“Vigilance must be maintained over China-ROK ‘anti-Japan’ ties” reads an editorial headline in the Yomiuri Shimbun, a conservative Japanese newspaper. Recent events in Northeast Asia are threatening to leave Japan diplomatically isolated at a time when the country faces considerable security challenges, such as the North Korean nuclear threat and China’s increasing military assertiveness.
The deterioration in relations between Japan and its neighbours was accentuated by the 26th December visit of Prime Minister Shinzo Abe to the controversial Yasukuni Shrine. A Shinto memorial that commemorates Japan’s war dead, it inters 14 Class-A war criminals and is seen by China and South Korea as a symbol of Japanese militarism and racism, which brought considerable damage to their countries in the first half of the 20th century.
With younger generations in Japan having no personal ties to the WWII era, there is an increasing trend in accepting a ‘diluted’ version of Japan’s wartime aggression, a theory propounded in a number of school history books, another source of tension between Japan and its neighbours.
With Japan simultaneously locked in tense territorial disputes with China in the East China Sea and South Korea over the Liancourt Rocks, both revolving around the historical occupancy of small groups of islets, the issue of history in trilateral relations has never been more prescient.
The Yomiuri editorial is scathing of Chinese and Korean tactics to portray Japan as the villain:
China and South Korea took advantage of Prime Minister Shinzo Abe’s visit to the war-related Yasukuni Shrine at the end of last year to justify their anti-Japan stance, calling the visit proof of the revival of Japan’s militarism and its drift to the right.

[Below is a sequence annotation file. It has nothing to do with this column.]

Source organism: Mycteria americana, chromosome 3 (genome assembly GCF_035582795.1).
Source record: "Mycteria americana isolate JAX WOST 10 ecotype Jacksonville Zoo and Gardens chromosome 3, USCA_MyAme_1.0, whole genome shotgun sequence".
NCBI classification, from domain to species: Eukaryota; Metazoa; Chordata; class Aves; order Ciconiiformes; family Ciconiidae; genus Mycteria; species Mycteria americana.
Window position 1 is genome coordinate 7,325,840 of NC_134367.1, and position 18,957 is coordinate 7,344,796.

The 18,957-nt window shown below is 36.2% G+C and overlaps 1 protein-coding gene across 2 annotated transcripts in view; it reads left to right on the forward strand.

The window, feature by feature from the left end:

There is a point to this. Both Chinese and South Korean politicians frequently seize upon any visit by a Japanese politician to the Yasukuni Shrine, blaming such actions for a breakdown in foreign relations. Knowing this, Abe’s visit was poorly-judged at a time of high tension, yet many of the ministers within the Japanese Diet have relatives commemorated at the Shrine and therefore a ‘personal’ visit may be just that.
Compromise on both sides appears impossible. Despite the obvious economic and security benefits of finding common ground on historical issues, notions of nationalism tend to undermine reason. Politicians know they cannot afford to be seen to concede ground on issues of history without losing populist legitimacy.
All of this causes a headache for the US, whose painfully slow ‘pivot’ towards the Asia-Pacific should be gathering pace given the current mistrust between the Northeast Asian powers. Japan is arguably America’s biggest ally and US troops are theoretically responsible for Japanese security under terms negotiated in several post-WWII treaties after Japan renounced any offensive military capabilities in Article 9 of its constitution.
Simultaneously, America wants to retain its strong relationship with South Korea, whilst cooling tensions over regional competition with China. With the current state of Northeast Asian relations as it is, such a triumvirate seems unattainable. Perhaps this explains America’s hesitancy in fully re-engaging with the region. That and the ongoing crises in the Middle East.
Although there is no sign of imminent warfare in East Asia, the region remains a potential flashpoint for conflict between the big powers. With a number of security and territorial issues remaining outstanding because of an inability to set aside historical enmity, America must continue to observe with caution.
For Japan, whilst a new burst of foreign assertiveness and willing to engage in regional issues is not a bad thing, its leadership must be wary of overly-provocative acts when it comes to issues of history. A neglect of this would put an overreliance on the relationship with a currently uncommitted USA, leaving Japan isolated in the Pacific Ocean.